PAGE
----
The Radio Astronomer for a Day program got its start way back in 1987, when a group of teachers from across the nation “took over” the Forty Foot Radio Telescope to investigate the Universe. The Observatory quickly realized that radio astronomy projects could be the perfect foil for inquiry-based learning! All the right ingredients are there:
- not knowing “the answer” ahead of time,
- the ability to master the instrumentation to collect your own data,
- using that data to form evidence-based ideas about the Universe.
Since that first summer with teachers, the Observatory has offered Radio Astronomer for a Day to students in grades 5- graduate school! Now, 30 years later, more than 2,000 students try out being a scientist at the Observatory every year! For some students, it is the beginning of a life-long passion for science.
How does it work? Students work in teams to tackle a radio astronomy problem statement, which engages them in using the 40 Foot Telescope. We provide instruction, of course, but then it’s up to them! Students collect data, and begin to analyze it in their teams. What happens next depends on how long they stay. For groups staying just one night, we will use guided inquiry techniques to interpret our data and also to discuss scientific processes and habits of mind.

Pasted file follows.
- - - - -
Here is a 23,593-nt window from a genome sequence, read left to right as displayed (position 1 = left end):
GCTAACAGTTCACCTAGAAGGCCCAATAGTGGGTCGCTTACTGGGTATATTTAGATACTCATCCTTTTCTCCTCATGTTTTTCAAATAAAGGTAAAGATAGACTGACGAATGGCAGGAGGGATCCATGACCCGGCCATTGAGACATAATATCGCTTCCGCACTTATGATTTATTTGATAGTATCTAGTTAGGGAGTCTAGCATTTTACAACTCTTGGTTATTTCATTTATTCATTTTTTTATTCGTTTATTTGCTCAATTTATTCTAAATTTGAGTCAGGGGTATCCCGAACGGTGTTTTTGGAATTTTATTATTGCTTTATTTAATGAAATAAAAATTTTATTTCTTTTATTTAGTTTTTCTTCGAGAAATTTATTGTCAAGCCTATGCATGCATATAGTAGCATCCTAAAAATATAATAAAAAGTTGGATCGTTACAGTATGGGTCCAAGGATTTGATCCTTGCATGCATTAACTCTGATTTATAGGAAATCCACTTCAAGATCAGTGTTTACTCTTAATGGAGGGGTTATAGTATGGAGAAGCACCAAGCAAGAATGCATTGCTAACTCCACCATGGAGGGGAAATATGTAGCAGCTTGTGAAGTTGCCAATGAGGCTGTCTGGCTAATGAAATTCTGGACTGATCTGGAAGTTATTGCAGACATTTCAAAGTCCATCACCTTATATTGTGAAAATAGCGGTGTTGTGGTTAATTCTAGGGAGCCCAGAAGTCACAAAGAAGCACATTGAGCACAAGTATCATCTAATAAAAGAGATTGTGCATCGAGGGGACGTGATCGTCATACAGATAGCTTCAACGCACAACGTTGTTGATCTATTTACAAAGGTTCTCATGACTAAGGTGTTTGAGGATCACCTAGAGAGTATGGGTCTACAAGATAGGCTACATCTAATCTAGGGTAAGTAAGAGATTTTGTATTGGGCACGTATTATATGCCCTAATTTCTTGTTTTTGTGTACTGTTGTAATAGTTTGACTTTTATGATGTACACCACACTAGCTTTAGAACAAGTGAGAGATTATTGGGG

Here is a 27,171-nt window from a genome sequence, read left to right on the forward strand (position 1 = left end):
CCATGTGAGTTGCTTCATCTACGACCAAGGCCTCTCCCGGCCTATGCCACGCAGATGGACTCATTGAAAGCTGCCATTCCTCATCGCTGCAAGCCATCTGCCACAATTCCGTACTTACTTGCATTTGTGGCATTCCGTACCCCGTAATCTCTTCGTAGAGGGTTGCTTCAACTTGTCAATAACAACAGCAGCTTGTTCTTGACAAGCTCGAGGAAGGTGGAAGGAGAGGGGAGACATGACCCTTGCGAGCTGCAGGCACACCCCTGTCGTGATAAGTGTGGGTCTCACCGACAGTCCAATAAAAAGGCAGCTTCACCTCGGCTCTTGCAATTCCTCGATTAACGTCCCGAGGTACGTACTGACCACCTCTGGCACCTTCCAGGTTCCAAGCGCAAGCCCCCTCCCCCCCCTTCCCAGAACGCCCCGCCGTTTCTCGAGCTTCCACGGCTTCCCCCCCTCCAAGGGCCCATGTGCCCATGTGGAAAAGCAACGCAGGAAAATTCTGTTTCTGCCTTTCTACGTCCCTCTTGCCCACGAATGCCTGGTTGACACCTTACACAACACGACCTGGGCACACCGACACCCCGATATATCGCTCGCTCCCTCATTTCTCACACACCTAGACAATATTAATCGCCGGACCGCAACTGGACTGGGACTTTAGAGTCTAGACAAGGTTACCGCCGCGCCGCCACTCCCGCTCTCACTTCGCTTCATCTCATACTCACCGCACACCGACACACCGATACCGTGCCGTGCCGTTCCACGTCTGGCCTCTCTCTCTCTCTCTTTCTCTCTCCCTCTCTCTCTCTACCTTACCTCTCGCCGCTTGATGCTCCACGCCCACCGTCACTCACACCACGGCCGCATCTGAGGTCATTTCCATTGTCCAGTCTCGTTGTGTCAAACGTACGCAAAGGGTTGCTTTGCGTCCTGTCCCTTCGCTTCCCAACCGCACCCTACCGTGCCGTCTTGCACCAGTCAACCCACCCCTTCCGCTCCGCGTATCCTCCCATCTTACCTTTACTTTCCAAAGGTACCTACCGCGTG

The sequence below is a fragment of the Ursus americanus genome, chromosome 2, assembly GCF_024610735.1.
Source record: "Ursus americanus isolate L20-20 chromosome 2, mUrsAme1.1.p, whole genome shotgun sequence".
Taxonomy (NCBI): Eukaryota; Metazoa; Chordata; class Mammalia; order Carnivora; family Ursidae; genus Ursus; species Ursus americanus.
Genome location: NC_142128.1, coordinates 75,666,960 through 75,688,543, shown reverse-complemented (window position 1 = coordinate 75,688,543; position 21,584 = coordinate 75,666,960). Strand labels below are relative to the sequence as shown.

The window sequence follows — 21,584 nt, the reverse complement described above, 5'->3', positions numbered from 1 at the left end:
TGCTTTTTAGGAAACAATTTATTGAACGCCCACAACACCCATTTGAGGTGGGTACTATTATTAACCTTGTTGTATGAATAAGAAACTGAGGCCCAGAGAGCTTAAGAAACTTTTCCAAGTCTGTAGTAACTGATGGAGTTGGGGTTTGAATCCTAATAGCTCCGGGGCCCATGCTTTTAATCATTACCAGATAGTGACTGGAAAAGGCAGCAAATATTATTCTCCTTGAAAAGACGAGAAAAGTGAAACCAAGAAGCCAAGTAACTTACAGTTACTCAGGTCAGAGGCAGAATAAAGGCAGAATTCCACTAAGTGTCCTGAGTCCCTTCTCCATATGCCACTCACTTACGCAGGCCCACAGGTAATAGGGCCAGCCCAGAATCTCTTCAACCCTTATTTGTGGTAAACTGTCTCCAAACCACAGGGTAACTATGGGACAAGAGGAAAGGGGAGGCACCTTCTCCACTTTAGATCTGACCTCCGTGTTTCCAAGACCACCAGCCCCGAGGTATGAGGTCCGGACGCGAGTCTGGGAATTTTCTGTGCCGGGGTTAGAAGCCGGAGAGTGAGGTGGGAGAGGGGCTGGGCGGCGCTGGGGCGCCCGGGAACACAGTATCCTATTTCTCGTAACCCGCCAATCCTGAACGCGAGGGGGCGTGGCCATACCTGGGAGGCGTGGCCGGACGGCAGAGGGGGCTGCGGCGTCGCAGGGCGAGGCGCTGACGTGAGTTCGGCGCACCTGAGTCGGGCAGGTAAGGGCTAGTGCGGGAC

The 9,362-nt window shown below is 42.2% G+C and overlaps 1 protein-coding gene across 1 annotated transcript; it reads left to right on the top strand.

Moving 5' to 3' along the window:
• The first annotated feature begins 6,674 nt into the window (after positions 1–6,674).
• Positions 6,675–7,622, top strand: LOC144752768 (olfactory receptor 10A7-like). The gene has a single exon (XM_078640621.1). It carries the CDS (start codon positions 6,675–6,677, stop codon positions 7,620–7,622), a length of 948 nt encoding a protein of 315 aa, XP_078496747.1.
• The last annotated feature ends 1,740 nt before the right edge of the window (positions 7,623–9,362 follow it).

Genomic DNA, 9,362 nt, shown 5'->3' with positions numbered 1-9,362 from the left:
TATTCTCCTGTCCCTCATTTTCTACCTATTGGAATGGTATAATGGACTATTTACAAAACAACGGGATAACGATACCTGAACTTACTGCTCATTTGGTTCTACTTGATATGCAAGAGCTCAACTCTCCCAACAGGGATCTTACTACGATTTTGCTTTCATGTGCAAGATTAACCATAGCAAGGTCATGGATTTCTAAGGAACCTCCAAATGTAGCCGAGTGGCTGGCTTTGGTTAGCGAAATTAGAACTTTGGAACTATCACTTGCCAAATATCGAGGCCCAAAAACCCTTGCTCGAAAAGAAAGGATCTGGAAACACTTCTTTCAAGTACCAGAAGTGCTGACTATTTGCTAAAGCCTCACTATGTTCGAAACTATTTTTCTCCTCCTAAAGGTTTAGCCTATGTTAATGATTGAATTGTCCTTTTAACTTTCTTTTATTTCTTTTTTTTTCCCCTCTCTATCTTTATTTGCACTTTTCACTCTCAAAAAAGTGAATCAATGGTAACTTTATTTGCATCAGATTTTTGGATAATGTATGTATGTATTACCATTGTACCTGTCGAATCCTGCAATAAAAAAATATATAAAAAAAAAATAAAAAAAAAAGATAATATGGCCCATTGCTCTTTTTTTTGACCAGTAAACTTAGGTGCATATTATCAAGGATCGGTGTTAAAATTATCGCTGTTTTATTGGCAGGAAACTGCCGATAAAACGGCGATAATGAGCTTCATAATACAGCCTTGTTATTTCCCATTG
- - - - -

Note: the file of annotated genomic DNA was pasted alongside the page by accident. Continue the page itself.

If students visit for 3 days or so, it is often customary to have them prepare short presentations to share their findings in a colloquium style setting.
Of course we round out the experience with tours and hands-on activities. We’ll work with you to develop an experience that works for your students!
At this time there is no cost for the RAFAD program, except for room and board, and we have done our best to make it affordable!
To make a reservation or begin the conversation, please feel free to contact us at 304-456-2011, or firstname.lastname@example.org.
We hope to see you and your students soon!